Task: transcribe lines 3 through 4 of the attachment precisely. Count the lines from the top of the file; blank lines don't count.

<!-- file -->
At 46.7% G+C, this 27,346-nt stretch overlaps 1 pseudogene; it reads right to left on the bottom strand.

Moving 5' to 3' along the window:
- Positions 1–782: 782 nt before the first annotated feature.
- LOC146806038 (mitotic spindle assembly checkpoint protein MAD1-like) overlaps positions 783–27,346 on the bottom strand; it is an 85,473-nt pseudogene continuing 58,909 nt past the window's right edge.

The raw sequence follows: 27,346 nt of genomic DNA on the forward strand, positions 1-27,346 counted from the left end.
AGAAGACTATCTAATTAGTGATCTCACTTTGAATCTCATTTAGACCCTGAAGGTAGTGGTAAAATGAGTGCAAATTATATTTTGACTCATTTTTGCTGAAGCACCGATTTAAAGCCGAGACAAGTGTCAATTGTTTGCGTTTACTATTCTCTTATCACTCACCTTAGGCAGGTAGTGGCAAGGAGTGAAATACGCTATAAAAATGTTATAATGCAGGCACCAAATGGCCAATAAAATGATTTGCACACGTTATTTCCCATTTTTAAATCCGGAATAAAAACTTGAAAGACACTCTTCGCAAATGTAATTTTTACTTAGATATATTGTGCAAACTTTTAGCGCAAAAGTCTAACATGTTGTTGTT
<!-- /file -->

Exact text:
- Positions 1–782: 782 nt before the first annotated feature.
- LOC146806038 (mitotic spindle assembly checkpoint protein MAD1-like) overlaps positions 783–27,346 on the bottom strand; it is an 85,473-nt pseudogene continuing 58,909 nt past the window's right edge.